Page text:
David James | 4/28/2015

attentionThe Future Fund, which funds the superannuation of Australian public servants, is withdrawing from the market claiming it is over priced. Meanwhile, the RBA governor warns about the perils of chasing yield.

Should wealthy superannuants be taxed?

David James | 4/26/2015

ideaThe current focus on 'wealthy' superannuants may have some justification, but the big problem lies elsewhere -- the tax rorts in the property market.

BHP and its dividends

Staff writer | 3/30/2015

BHPBHP Billiton is one of the world's resources giants and is a behemoth of the local bourse. Analysts believe it is fully priced, but it may also be attractive for its dividend, which is unusual for a mining company.

The flat lining Australian stock market

David James | 3/22/2015

FlatWhy is the Australian stock market going nowhere when world stock markets are rising? The answer is probably the concentration on dividend yield in the domestic market.

Mr Henry does something curious

David James | 3/19/2015

yieldThe former head of the Treasury, Dr Ken Henry, has made a curious investment observation. He has questioned investors focusing on yield.</p,



Subscribe to the Personal Super Investor weekly email to keep abreast of developments in SMSF law and investment markets. SMSF investors looking to improve investment returns from shares, property, cash or other specialised investments, will find the PSI weekly newsletter an invaluable resource.

Subscribe now »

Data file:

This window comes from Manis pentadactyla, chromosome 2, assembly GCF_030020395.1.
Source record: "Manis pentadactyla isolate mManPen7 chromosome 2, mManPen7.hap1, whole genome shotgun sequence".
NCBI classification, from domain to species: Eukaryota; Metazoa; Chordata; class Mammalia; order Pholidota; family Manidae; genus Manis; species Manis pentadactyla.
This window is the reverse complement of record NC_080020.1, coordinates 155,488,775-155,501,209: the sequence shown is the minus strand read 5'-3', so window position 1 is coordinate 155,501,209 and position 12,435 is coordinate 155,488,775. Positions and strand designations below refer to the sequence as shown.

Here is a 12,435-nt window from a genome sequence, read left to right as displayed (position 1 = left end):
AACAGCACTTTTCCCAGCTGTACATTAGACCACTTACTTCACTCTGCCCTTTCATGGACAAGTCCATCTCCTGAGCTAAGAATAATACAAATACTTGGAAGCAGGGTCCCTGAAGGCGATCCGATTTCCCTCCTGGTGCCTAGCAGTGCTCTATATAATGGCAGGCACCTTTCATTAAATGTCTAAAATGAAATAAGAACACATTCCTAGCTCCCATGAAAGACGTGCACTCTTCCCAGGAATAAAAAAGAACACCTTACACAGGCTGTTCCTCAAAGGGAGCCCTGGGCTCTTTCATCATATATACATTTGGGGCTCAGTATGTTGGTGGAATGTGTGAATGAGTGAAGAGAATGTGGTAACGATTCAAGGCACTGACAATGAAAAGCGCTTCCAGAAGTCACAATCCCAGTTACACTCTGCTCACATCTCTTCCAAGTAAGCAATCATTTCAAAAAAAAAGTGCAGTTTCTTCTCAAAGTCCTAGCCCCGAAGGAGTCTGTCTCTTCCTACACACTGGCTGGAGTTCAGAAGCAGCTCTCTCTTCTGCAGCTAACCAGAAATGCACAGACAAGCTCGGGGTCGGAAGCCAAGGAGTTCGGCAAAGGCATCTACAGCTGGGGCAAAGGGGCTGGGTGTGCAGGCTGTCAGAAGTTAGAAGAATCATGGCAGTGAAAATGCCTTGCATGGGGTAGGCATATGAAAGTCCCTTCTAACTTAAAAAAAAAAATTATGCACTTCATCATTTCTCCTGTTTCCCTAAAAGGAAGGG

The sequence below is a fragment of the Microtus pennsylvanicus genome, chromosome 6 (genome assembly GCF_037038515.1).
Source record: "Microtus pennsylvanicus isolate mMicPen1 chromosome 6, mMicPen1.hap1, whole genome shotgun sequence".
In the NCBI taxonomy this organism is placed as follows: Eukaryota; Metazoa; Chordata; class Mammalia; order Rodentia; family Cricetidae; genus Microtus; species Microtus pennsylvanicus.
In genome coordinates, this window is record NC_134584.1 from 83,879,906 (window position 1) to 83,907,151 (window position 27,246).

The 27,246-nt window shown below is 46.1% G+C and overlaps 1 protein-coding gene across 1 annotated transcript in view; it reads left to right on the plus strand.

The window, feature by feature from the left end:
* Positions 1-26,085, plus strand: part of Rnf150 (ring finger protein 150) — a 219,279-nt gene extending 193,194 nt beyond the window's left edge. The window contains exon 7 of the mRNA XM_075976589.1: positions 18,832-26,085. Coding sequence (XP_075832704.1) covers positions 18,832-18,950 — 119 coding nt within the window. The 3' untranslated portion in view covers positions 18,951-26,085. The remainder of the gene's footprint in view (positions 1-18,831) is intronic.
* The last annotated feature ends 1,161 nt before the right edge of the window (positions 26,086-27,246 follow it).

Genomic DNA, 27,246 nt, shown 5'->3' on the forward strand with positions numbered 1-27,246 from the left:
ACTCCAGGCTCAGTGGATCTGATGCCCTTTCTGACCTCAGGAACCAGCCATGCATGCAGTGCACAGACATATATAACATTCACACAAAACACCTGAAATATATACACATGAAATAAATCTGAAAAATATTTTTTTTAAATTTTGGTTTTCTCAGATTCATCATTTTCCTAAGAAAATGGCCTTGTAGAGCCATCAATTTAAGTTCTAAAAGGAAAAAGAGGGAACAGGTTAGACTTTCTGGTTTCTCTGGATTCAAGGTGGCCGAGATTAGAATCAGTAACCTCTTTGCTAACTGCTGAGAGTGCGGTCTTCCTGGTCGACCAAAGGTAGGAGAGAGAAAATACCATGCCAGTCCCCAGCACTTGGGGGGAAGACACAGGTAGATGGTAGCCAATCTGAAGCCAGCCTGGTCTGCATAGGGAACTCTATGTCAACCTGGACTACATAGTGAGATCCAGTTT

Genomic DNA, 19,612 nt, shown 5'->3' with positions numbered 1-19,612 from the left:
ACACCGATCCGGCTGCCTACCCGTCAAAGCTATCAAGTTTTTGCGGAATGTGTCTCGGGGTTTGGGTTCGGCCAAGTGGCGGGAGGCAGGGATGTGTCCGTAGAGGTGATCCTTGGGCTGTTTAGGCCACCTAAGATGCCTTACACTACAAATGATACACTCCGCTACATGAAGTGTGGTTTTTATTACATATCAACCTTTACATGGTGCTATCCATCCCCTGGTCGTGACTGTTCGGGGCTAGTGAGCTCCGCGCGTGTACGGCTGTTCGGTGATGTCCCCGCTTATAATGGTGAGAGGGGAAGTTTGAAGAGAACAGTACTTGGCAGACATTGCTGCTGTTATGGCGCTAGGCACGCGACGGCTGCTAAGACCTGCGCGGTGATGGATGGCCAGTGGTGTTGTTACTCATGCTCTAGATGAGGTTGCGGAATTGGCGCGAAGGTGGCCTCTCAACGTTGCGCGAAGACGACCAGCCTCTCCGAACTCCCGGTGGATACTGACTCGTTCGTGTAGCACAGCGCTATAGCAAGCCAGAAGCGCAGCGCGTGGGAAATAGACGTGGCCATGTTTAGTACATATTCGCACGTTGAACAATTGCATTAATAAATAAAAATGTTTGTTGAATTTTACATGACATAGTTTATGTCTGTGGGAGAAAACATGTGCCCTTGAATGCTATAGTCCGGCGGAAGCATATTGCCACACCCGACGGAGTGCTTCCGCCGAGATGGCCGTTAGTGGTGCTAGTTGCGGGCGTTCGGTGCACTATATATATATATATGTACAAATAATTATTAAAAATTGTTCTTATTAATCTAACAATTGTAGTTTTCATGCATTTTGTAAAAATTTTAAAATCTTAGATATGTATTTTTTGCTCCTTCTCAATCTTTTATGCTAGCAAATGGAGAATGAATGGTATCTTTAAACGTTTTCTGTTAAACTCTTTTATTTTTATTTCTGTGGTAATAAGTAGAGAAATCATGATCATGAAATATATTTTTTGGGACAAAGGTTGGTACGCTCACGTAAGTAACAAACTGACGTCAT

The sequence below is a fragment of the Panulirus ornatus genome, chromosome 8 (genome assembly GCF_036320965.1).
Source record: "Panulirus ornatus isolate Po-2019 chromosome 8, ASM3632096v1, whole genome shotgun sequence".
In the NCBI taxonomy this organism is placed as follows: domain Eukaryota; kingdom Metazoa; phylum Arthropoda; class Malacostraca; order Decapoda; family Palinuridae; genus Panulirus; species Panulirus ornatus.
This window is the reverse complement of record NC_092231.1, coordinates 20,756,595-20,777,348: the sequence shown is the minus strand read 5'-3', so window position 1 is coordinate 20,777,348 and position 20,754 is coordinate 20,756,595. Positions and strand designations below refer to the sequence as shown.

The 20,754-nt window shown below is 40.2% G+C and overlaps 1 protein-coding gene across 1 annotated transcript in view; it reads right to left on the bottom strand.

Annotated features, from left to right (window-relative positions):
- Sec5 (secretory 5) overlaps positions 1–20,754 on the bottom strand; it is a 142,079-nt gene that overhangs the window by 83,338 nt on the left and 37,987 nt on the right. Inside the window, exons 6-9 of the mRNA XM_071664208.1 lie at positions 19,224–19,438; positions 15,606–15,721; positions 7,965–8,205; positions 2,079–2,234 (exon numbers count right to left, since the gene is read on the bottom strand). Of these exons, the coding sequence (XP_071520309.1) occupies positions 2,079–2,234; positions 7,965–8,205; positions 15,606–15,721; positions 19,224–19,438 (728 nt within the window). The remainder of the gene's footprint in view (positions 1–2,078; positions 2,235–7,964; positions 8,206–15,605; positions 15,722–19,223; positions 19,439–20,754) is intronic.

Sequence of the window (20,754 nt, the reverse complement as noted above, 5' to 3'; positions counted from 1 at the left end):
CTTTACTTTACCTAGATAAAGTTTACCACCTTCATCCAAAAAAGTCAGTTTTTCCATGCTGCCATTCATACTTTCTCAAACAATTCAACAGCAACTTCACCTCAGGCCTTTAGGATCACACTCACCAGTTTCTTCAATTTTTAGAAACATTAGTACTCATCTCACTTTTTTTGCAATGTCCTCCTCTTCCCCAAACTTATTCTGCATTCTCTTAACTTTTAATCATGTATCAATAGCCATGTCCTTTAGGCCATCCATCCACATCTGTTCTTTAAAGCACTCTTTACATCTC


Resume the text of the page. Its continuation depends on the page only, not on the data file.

The contents of this website are of a general nature only and have not been prepared to take into account any particular investor's objectives, financial situation or particular needs. Our content is not intended to be advice and must not be relied upon as such. You should seek independent advice tailored to your specific circumstances prior to making any decisions. Personal Super Investor does not provide financial product advice or recommend any financial products: Where this website or it derived newsletter/electronic publication refers to a particular financial product, whether it be within our editorial or a 3rd party advertising, advertising promotion or advertorial, then you should obtain a Product Disclosure Statement (PDS) relating to that product and consider the PDS before making any decision about whether to acquire the product. We also recommend that you should seek professional advice from a financial adviser before making any decision to purchase any financial product referred to on this website. We do not make any representation or warranty that any material on the Personal Super Investor website will be reliable, accurate or complete, nor do we accept any responsibility arising in any way from errors or omissions of our content or any content provided by any advertiser appearing the Personal Super Investor website. We will not be liable for loss resulting from any action or decision by you in reliance on the Material (whether editorial or advertising) on the Personal Super Investor website, nor any interruption, delay in operation or transmission, virus, communications failure, Internet access difficulties, or malfunction in your equipment or software. By using the site you acknowledge that we are not responsible for, and accept no liability in relation to any content contained on the site that you may use, including any other users’ use of the Personal Super Investor website in any circumstance. You use the Personal Super Investor website at your sole risk.